Two things about a static address. One is a DHCP reservation. For that you want to use the example in my first post (you are a DHCP client picking up the same IP always, regardless, based on your network card's MAC address.

Those FiOS modem/router/Wireless Access Points are really funky so I don't recommend you do this until you first google "DHCP Reservation <make / model number>" and read up on it, and understand it.

The other way, where you Assign a static IP as Didier Spaier suggests, is demonstrated in my second configuration code.

If you set a static IP, you *should* still go into the router and exclude a portion of your network block from the pool of available IP Addresses. Be CAREFUL because part of the address space (by default it is network 192.168.1.0/24) is for your television boxes and you know your wife and kids will kill you if you mess that up. :redface:

Just login and poke around on that router until you know what and where everything is.

Basically, I put in a high number in the code block example (.225 above), when you look in your router you'll note that it prolly has a large range of IP addresses that it hands out via DHCP - you want to shrink that number (by just a few IPs in the high range for your block) and then assign one of those excluded numbers to the machien manually - if you want a true static address. Once again, don't mess with the range that is used to assign addresses to your TV set top boxes and DVRs.

Usually, it's desirable and convenient to "reserve IP addresses on a wireless router, but those Verizon FiOS ones have a really funky interface and I find myself surfing around the screens until I remember where that capability is hidden.

If you log into the Verizon modem/router, you'll see that your machine already has an IP address waiting for your NICs particular MAC address - both Scientific and Slackware will likely be assigned the same IP because of that.

I hope between what Didier Spaier and I posted it helps some.

Kindest regards,

.

tuubaaku 09-29-2012 09:37 PM

Thank you both again for your thoughts. Since Slackware 14 is out now, I might also try installing that and seeing if that helps. If not, I may take a look at the static IP.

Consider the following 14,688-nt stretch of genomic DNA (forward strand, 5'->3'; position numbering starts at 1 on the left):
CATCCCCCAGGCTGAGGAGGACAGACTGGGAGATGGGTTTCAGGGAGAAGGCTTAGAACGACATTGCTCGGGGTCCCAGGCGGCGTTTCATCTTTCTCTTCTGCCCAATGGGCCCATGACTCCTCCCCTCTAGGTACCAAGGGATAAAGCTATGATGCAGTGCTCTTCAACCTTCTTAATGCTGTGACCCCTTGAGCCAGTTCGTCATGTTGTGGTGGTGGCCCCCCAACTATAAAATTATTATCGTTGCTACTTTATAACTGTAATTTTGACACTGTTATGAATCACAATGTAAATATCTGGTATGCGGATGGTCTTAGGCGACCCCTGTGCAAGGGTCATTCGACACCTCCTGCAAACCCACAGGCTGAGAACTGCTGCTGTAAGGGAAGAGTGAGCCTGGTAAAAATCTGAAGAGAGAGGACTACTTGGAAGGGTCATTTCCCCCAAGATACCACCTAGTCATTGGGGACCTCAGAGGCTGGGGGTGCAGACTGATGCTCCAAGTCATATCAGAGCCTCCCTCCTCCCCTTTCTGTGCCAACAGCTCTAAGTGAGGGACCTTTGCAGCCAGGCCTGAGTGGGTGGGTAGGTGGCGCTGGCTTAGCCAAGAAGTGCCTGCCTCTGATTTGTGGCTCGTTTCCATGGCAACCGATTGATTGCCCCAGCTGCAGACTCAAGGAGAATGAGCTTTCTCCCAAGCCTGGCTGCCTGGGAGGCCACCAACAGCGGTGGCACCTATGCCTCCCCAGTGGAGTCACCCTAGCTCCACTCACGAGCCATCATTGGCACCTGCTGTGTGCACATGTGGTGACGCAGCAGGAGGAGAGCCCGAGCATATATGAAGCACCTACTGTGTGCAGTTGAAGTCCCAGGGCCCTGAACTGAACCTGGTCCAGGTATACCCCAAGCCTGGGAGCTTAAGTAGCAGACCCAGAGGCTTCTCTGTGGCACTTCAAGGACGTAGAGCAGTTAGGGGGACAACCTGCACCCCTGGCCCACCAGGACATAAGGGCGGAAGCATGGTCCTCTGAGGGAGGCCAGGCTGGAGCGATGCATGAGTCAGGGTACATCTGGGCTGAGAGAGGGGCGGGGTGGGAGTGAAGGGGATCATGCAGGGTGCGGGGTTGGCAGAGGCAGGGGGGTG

Richard Cranium 09-30-2012 04:28 PM

What does your rc.inet1.conf look like? My Slackware 13.37 system has no problem getting an IP address from my FIOS router.

tallship 09-30-2012 05:39 PM

Hey guys, we may have missed something more fundamental here.

We didn't ask the OP if he was running dual boot (I'm sure that we've presumed this) or if he's running Slackware as a guest OS inside say... VirtualBox.

@tuubaaku, If you're running Slackware as a virtual machine then did you select "Bridged" for your NIC?

If you're running dual boot then forget I asked :)

.

tuubaaku 09-30-2012 07:02 PM

rc.inet1.conf
Code:

# Config information for eth0:
IPADDR[0]=""
NETMASK[0]=""
USE_DHCP[0]="yes"
DHCP_HOSTNAME[0]=""

# Config information for eth1:
IPADDR[1]=""
NETMASK[1]=""
USE_DHCP[1]=""
DHCP_HOSTNAME[1]=""

# Config information for eth2:
IPADDR[2]=""
NETMASK[2]=""
USE_DHCP[2]=""
DHCP_HOSTNAME[2]=""

# Config information for eth3:
IPADDR[3]=""
NETMASK[3]=""
USE_DHCP[3]=""
DHCP_HOSTNAME[3]=""

# Default gateway IP address:
GATEWAY=""

DEBUG_ETH_UP="no"

There's also some commented-out wireless settings. I might try setting the debug setting and see what it tells me.

This isn't a virtual machine - just two partitions on the same physical box.

Richard Cranium 09-30-2012 08:02 PM

OK, so the machine that I've got that talks to my FIOS router uses...
Code:

# Config information for eth0:
IPADDR[0]=""
NETMASK[0]=""
USE_DHCP[0]="yes"
DHCP_HOSTNAME[0]="external"
DHCP_KEEPRESOLV[0]="yes"
DHCP_KEEPNTP[0]="yes"

The resolv and ntp lines may not be applicable to you.

Richard Cranium 09-30-2012 08:07 PM

Now that I think about it, what does the command...
Code:

/sbin/ifconfig
...give you?

morrgp 10-01-2012 12:28 AM

How many ethernet ports do you have? I have one on the motherboard that does not work so I put in a network card. I use DHCP and it configures eth1, NOT eth0. If you run ifconfig, it will list the active port. Mine shows eth1 and, of course, lo. Good luck.

tuubaaku 10-02-2012 06:09 PM

Update: I installed 14.0, and it didn't connect either. Here's what I got:
Code:

dhcpcd[2074]: all: not configured to accept IPv6 RAs
dhcpcd[2074]: eth0: carrier acquired
dhcpcd[2074]: eth0: carrier lost
dhcpcd[2074]: eth0: waiting for carrier
dhcpcd[2074]: timed out
dhcpcd[2074]: allowing 8 seconds for IPv4LL timeout

On SL13.37, here's ifconfig:
Code:

eth0      Link encap:Ethernet  HWaddr 00:10:4B:6B:61:C3
          UP BROADCAST MULTICAST  MTU:1500  Metric:1
          RX packets:0 errors:0 dropped:0 overruns:0 frame:0
          TX packets:0 errors:0 dropped:0 overruns:0 carrier:0
          collisions:0 txqueuelen:1000
          RX bytes:0 (0.0 b)  TX bytes:0 (0.0 b)
          Interrupt:17 Base address:0xc000

lo        Link encap:Local Loopback
          inet addr:127.0.0.1  Mask:255.0.0.0
          inet6 addr: ::1/128 Scope:Host
          UP LOOPBACK RUNNING  MTU:16436  Metric:1
          RX packets:1296 errors:0 dropped:0 overruns:0 frame:0
          TX packets:1296 errors:0 dropped:0 overruns:0 carrier:0
          collisions:0 txqueuelen:0
          RX bytes:100928 (98.5 Kb)  TX bytes:100928 (98.5 Kb)

and rc.inet1:
Code:

# /etc/rc.d/rc.inet1
Polling for DHCP server on interface eth0:
dhcpcd[2259]: version 5.2.12 starting
dhcpcd[2259]: eth0: waiting for carrier
dhcpcd[2259]: timed out
dhcpcd[2259]: allowing 8 seconds for IPv4LL timeout
dhcpcd[2259]: timed out

Looks like maybe some kind of IPv6 conflict/problem? I'm still not sure why Scientific is fine and Slackware's having trouble. Maybe I could disable IPv6 on my router?

tuubaaku 10-03-2012 06:30 PM

Sorry all. Major case of PEBKAC. :( I forgot that I had two network cards in this machine, and just had the cabe plugged into a different card than I did before. I guess Sci Linux automatically activates all network cards, whereas Slack only does what you tell it to. Thanks to you all for your thoughts.